Archaic Greece saw a number of decisive changes, including the emergence of the polis, the foundation of Greek settlements throughout the Mediterranean and Black Sea, the organisation of panhellenic games and festivals, the rise of tyranny, the invention of literacy, the composition of the Homeric epics and the emergence of lyric poetry, the development of monumental architecture and large scale sculpture, and the establishment of 'democracy'. This book argues that the best way of understanding them is the application of an eclectic Marxist model of class struggle, a struggle not only over control of agricultural land but also over cultural ideals and ideology. A substantial theoretical introduction lays out the underlying assumptions in relation to alternative models. Material and textual remains of the period are examined in depth for clues to their ideological import, while later sources and a wide range of modern scholarship are evaluated for their explanatory power.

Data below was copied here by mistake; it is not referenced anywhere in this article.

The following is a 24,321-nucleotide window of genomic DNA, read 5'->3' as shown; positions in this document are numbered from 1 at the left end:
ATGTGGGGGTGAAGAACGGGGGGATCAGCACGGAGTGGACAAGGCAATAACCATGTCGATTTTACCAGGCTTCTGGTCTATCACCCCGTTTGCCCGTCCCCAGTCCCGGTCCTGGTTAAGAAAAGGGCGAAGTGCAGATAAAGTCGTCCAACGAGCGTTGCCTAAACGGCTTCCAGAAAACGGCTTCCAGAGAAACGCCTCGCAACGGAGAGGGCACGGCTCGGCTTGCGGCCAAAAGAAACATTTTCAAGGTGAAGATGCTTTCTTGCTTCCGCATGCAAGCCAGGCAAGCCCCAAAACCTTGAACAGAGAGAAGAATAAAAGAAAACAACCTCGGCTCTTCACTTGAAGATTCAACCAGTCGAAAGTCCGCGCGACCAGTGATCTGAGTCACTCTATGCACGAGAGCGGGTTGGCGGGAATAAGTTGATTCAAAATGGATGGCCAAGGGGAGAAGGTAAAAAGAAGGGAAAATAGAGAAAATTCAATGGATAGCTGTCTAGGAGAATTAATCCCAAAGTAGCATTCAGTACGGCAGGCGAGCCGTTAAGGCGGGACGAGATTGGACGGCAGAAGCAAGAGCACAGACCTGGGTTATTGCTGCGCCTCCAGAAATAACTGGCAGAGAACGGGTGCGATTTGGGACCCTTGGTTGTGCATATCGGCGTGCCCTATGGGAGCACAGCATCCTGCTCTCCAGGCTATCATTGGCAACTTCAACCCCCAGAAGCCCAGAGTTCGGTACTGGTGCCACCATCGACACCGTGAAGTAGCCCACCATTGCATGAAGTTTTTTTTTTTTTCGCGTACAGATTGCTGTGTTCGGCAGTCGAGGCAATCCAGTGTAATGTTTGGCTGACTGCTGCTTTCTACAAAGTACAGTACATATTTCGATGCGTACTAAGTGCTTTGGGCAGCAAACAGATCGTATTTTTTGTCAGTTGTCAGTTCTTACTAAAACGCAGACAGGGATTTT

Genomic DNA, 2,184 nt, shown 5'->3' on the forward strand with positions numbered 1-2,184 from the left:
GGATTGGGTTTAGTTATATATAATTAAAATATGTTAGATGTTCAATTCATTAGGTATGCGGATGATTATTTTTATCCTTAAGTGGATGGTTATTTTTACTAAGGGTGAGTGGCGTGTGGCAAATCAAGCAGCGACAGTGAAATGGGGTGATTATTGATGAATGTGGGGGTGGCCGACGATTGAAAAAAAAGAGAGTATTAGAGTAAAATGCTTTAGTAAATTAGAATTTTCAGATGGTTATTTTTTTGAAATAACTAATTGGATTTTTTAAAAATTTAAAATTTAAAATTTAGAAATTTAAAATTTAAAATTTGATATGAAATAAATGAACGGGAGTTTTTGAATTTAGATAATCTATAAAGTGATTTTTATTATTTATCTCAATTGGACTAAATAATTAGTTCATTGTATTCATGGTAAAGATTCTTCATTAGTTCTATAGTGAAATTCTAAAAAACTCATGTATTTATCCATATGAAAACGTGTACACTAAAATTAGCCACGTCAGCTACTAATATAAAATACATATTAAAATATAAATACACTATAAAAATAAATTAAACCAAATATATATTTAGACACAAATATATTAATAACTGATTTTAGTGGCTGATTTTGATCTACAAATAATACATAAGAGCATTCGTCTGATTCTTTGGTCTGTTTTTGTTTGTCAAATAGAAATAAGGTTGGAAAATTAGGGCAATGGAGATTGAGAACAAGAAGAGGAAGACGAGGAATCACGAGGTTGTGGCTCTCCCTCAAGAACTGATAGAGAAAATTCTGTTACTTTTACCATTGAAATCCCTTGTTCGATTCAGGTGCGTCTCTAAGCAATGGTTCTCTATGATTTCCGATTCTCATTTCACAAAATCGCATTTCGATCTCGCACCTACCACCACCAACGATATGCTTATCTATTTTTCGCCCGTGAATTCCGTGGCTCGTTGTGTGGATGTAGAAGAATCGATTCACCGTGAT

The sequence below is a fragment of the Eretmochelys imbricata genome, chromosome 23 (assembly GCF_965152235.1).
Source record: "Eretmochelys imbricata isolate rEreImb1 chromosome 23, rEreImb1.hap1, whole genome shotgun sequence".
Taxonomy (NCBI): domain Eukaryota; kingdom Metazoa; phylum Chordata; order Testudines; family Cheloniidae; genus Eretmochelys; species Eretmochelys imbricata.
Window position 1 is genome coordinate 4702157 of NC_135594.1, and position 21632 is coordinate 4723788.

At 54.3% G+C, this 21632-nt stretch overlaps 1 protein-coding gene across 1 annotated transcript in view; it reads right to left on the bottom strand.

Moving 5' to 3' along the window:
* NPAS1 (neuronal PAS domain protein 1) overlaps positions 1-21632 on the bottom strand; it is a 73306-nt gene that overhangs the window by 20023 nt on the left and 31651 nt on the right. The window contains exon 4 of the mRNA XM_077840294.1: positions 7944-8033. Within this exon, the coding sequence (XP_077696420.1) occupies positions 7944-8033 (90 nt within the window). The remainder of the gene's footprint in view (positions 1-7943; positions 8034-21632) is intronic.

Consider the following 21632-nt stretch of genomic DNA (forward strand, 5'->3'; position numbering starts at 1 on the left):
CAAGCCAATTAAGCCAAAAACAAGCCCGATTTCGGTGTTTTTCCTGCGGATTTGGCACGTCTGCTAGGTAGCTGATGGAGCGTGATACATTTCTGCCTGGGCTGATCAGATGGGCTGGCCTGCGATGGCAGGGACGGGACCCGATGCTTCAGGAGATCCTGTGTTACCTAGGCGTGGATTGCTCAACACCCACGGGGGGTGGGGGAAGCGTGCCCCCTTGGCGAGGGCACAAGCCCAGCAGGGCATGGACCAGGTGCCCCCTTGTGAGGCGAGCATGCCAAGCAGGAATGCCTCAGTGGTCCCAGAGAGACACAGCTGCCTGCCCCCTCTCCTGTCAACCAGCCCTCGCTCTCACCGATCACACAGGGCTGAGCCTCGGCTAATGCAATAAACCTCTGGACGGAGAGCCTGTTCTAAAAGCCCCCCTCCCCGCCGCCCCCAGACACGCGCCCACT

|Publisher:||Cambridge University Press|
|Product dimensions:||5.98(w) x 9.02(h) x (d)|
About the Author
Peter W. Rose is a Professor of Classics at Miami University, Ohio. He received his Ph.D. from Harvard University, Massachusetts and taught at Yale University, Connecticut for eight years. His publications include Sons of the Gods, Children of Earth: Ideology and Literary Form in Ancient Greece (1992) and articles on Pindar, Sophocles, Homer, Marx and the Study Women in Antiquity, Thucydides, Cicero, film and pedagogy, Marxism and ideology.
Table of Contents
Introduction: theoretical considerations; 1. Class in the Dark Age and the rise of the polis; 2. Homer's Iliad: alienation from a changing world; 3. Trade, colonization, and the Odyssey; 4. Hesiod: Cosmogony, Basileis, farmers, and justice; 5. Tyranny and the Solonian crisis; 6. Sparta and the consolidation of the oligarchic ideal; 7. Athens and the emergence of democracy.